Clarity of purpose amidst chaos
Winston Churchill’s comment that Democracy is the worst form of government other than every other system attempted is reborn this week, as the election descends upon us and we are reminded of the beauty and chaos of majority rule.
As I scan the names on the ballot on my table, and reflect upon my own name listed near the bottom of the same sheet as Barack Obama’s, I recall the moment four years ago when I took my first step into elected office. On election day four years ago I knew that I would of course quickly recover emotionally if I was defeated, but I could hardly contain my anxiety of not wanting to disappoint my children with a loss. In fact it was only a minute or so into my victory on election night that I found myself thinking of my opponents family, whom I knew was feeling the opposite of my own joy.
In four years I have matured, made many mistakes, achieved a great deal, seen many successes and pondered the challenges of our day at the state and federal levels. I have read both impressive and pathetic policy reports, learned the nuance of many issues from policy experts and questioned why the power of the status quo seems unrivaled almost regardless of who wins or loses. I have thought a lot about representative democracy and its relationship with direct democracy. I have come to see the awesome power of money in politics up close and personal. I have met lobbyists whose arrogance and abuse of their role is stunning in scope, as well as those who treasure their long-standing noble relationships and will sacrifice a bill for the truth.
I remain deeply humbled by the opportunity to serve in public office if only for a short time. I wish more people could experience the thrill and weight of service, and the sense of public obligation to do good that overrides most ideological considerations.
In four years I have come to realize that there is an operational component to service (ie making the trains run on time) as well as an intangible element to the need for communal purpose, hope, direction and a belief in the possibilities of the future. People want to believe that their representatives give them voice on matters big and small, consequential and trivial. Most do not expect a perfect match nor an exact fit, but they expect conviction of purpose and clarity and alignment of goals.
Yet I find myself stunned at the unforgiving rage of so many directed at President Obama who inherited foreign and domestic disequilibrium of historic proportions. I believe that President Obama has helped to lift up this nation, to bring out the best in people, to see the possibilities of unity and common resolve. I believe he has been an extraordinary, effective and dynamic president and I’m honored to see my name on the same ballot in service to our nation.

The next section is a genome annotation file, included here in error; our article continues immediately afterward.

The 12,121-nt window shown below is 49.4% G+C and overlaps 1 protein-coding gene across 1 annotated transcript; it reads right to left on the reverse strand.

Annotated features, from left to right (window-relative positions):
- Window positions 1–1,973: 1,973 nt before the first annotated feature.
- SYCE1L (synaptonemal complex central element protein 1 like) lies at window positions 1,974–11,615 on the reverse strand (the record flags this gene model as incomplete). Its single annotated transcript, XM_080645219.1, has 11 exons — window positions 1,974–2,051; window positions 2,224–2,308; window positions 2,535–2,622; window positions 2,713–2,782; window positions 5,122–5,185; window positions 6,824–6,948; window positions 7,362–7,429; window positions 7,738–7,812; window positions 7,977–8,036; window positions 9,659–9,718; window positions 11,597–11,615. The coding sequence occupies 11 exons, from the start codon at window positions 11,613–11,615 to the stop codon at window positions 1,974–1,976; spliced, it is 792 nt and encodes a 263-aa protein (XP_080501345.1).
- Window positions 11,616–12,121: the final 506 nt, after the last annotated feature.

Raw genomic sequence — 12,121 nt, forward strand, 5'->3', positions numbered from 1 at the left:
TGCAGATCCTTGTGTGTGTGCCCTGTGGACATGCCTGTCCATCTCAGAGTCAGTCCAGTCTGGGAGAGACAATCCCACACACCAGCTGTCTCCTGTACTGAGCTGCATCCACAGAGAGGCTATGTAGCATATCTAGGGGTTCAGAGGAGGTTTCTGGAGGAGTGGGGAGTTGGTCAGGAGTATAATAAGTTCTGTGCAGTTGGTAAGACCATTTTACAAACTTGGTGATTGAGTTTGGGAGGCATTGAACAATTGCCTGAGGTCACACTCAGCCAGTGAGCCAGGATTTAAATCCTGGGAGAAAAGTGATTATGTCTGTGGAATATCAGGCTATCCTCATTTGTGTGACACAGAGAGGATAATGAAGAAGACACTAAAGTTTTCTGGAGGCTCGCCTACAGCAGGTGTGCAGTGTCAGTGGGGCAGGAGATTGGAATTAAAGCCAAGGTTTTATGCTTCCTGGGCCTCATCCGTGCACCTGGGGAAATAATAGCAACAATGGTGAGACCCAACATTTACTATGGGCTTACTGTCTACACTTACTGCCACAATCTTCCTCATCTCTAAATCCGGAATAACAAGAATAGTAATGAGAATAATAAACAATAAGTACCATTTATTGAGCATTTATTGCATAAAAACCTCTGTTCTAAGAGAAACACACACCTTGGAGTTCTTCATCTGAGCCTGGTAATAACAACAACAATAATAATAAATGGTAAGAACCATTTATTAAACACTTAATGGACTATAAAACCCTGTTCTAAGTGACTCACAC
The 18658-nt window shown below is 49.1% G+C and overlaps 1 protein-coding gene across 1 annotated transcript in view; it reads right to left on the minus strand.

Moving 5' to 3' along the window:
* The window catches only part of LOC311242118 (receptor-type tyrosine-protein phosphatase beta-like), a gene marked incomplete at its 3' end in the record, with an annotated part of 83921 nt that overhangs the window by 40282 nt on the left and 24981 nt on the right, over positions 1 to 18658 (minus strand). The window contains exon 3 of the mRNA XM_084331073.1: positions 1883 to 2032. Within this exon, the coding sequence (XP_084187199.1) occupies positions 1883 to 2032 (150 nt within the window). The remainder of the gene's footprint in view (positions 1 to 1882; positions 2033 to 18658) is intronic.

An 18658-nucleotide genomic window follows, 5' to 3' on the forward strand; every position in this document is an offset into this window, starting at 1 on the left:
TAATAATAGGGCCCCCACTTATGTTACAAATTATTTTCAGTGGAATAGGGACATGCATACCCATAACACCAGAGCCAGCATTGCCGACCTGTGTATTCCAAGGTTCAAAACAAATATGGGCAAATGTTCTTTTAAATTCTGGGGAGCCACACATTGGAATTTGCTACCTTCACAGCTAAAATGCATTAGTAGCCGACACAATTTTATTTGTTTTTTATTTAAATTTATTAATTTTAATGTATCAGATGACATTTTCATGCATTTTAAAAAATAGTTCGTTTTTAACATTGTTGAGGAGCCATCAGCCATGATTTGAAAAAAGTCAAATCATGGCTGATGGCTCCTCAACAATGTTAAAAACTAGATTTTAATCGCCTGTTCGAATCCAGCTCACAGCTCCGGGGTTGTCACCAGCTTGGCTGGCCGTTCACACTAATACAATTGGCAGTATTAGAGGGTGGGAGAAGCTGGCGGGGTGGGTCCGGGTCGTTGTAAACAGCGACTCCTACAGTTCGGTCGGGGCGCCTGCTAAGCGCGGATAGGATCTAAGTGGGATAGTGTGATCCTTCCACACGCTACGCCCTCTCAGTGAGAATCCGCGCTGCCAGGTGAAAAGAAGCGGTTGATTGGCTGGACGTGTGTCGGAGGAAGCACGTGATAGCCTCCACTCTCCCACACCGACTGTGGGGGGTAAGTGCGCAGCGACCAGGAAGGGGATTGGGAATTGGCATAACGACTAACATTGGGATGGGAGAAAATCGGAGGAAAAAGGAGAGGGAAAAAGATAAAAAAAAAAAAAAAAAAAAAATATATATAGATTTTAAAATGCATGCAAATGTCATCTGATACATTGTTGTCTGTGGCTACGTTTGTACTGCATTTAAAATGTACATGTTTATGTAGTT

A nation needs a leader who calls us to our higher nature. President Obama, like the great idealist Robert Kennedy, appeals to our better angels of care for our neighbors and our society. He has, in my view, served our nation with quiet dignity and noble integrity.
I have worked for four years to tackle major ‘systems’ issues from economics and job growth to education (early learning, K-12 and higher education), foster youth, open textbooks, e-government, tax reform and technology. There are those who have disappointed that I have not followed a predictable ideological path of Democratic orthodoxy on every issue. There are those who find that view refreshingly independent. I can only engage in this service, and ask my family to make the sacrifices needed for public service, by balancing the three C’s of service: conscience, constituents and caucus. My goal is to place a premium on the first two and give them added weight in any policy decision.
Serving our community and state has been a joyous, stressful, amazing, humorous, engaging and invigorating experience. It’s been wonderful even when it’s been awful.
On Tuesday, my deepest hope is that President Obama will be re-elected, Referendum 74 will pass and many other critical races impacting our state and nation. While I am likely to win given our district’s party makeup, regardless of how much longer I serve I don’t believe I will ever become numb to the expected nervous energy and natural anxiety about being on a ballot. I’m so honored to have this opportunity on behalf of the people of our community and our state.
Thank you for being a part of my service and civic engagement by visiting this blog, a small effort at transparency, on occasion.
In 2008 my friend Scott White, (may his memory be a blessing), a candidate for the House in the 46th District, and I spoke privately nearly every day about our respective races. We cared about each others race almost as much as our own. Scott went on to serve in the Senate before his untimely passing one year ago.
Serving in Olympia has been a genuine honor. I want to thank the people of the 36th for this wonderful honor and opportunity and my wife Wendy and our children for making it possible. On election night this year, regardless of the outcome in the races I care most about, I will express my thanks to the people for maintaining the dignity of representative democracy throughout our nation’s history and for an opportunity to play a small part in it. And I will raise a toast to the memory of my dear friend Scott whom I treasured like a brother.
Your partner in service,